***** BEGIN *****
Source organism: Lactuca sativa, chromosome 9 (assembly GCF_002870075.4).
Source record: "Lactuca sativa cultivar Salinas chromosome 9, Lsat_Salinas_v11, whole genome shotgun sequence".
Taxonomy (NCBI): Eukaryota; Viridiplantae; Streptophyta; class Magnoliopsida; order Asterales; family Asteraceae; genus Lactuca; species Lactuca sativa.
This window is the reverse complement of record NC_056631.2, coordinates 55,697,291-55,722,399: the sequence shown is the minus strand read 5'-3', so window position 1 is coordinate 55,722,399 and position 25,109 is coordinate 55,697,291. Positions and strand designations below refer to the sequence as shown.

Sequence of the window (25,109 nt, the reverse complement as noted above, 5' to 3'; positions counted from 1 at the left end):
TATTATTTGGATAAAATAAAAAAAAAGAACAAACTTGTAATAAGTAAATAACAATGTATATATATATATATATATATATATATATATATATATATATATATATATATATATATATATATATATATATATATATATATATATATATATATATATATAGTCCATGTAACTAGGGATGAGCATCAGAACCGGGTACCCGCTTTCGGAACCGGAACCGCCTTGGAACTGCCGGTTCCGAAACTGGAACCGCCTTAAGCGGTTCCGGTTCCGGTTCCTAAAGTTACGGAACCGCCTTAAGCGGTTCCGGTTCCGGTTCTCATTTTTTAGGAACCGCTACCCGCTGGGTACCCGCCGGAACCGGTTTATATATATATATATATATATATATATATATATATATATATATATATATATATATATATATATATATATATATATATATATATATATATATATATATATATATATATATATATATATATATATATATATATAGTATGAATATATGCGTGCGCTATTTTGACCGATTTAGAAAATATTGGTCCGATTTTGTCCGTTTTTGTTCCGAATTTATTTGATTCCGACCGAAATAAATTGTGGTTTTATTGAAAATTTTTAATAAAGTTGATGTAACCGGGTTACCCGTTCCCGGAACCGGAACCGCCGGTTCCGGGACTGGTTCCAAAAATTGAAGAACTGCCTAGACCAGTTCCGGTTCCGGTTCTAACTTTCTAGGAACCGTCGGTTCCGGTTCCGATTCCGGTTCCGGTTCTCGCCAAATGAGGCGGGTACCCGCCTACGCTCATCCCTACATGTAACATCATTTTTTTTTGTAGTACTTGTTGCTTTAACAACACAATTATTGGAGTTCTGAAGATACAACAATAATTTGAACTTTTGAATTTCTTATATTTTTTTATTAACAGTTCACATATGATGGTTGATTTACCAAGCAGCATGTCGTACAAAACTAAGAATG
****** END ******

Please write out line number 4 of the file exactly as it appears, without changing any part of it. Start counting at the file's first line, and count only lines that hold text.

This window is the reverse complement of record NC_056631.2, coordinates 55,697,291-55,722,399: the sequence shown is the minus strand read 5'-3', so window position 1 is coordinate 55,722,399 and position 25,109 is coordinate 55,697,291. Positions and strand designations below refer to the sequence as shown.